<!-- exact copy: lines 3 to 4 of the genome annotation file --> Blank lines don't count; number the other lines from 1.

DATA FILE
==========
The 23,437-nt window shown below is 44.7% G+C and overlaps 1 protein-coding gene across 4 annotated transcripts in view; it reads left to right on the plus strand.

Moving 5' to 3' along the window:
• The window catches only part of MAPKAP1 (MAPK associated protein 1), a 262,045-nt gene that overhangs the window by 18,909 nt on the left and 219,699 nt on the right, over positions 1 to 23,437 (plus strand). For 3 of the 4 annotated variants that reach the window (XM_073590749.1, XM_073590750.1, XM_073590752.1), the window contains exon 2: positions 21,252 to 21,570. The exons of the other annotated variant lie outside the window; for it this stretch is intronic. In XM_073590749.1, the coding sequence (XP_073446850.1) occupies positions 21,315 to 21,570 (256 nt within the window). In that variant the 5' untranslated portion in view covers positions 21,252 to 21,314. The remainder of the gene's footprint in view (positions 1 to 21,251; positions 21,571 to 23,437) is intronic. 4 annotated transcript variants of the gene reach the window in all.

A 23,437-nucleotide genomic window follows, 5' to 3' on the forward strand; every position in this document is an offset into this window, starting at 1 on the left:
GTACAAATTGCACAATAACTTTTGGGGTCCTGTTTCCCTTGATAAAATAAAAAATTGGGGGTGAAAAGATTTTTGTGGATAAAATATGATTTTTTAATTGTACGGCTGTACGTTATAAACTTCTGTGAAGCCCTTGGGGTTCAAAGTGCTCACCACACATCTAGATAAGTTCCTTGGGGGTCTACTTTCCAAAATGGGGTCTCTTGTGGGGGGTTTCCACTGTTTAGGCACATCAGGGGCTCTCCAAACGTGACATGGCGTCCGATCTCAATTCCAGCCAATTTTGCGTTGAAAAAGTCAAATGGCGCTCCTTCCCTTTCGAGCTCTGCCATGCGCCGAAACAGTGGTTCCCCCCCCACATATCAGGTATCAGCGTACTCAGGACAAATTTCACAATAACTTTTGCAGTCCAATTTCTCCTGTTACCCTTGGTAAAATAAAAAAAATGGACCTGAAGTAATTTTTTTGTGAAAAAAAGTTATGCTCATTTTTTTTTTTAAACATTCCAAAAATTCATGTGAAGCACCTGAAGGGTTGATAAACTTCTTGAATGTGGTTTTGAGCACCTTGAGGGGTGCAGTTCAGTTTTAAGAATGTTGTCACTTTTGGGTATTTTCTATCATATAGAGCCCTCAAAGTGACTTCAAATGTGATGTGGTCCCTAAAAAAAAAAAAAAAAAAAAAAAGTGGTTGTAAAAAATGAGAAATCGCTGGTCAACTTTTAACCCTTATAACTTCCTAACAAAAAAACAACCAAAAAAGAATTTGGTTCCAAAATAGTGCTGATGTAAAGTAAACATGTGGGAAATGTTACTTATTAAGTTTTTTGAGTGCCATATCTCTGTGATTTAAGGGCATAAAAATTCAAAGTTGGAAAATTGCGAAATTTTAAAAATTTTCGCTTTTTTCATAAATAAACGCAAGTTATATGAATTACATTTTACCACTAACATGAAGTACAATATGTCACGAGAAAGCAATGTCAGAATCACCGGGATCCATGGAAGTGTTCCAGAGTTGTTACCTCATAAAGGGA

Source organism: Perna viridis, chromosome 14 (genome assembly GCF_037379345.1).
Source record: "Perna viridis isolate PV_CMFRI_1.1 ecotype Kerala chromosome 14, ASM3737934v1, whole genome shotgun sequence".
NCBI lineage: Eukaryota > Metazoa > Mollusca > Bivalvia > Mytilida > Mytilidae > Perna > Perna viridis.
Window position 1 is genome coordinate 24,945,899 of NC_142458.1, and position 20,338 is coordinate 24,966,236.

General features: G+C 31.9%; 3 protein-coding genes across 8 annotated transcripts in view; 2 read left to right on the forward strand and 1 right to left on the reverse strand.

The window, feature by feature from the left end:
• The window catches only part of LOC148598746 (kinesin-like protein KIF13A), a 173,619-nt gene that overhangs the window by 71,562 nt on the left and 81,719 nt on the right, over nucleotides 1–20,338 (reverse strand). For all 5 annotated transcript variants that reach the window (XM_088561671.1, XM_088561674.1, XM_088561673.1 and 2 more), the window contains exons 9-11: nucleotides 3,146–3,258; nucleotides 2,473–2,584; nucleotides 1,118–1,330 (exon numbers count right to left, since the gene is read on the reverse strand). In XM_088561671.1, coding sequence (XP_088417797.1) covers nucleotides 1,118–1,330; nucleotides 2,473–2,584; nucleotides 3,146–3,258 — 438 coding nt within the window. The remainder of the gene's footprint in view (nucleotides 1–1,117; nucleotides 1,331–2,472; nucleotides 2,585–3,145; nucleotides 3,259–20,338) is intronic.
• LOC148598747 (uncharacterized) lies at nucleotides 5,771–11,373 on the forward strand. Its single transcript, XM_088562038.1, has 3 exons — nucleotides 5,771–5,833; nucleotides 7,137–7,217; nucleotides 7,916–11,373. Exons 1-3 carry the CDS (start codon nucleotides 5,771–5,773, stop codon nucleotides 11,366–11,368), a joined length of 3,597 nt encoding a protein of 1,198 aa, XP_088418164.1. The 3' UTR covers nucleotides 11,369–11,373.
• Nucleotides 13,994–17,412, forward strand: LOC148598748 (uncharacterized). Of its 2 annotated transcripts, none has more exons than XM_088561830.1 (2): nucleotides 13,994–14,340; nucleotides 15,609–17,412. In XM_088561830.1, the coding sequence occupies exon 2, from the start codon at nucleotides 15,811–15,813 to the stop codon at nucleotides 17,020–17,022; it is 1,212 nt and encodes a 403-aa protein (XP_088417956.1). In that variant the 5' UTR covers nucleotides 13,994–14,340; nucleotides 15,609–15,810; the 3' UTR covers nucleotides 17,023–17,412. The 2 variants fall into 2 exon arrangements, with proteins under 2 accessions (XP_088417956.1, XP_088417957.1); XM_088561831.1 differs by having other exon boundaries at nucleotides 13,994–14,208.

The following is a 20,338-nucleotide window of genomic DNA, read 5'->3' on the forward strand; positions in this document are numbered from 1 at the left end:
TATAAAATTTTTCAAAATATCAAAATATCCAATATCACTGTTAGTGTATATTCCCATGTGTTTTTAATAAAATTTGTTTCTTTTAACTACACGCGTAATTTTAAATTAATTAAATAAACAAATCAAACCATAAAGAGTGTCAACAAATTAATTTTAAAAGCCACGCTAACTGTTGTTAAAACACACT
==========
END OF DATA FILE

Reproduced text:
• The window catches only part of MAPKAP1 (MAPK associated protein 1), a 262,045-nt gene that overhangs the window by 18,909 nt on the left and 219,699 nt on the right, over positions 1 to 23,437 (plus strand). For 3 of the 4 annotated variants that reach the window (XM_073590749.1, XM_073590750.1, XM_073590752.1), the window contains exon 2: positions 21,252 to 21,570. The exons of the other annotated variant lie outside the window; for it this stretch is intronic. In XM_073590749.1, the coding sequence (XP_073446850.1) occupies positions 21,315 to 21,570 (256 nt within the window). In that variant the 5' untranslated portion in view covers positions 21,252 to 21,314. The remainder of the gene's footprint in view (positions 1 to 21,251; positions 21,571 to 23,437) is intronic. 4 annotated transcript variants of the gene reach the window in all.

A 23,437-nucleotide genomic window follows, 5' to 3' on the forward strand; every position in this document is an offset into this window, starting at 1 on the left: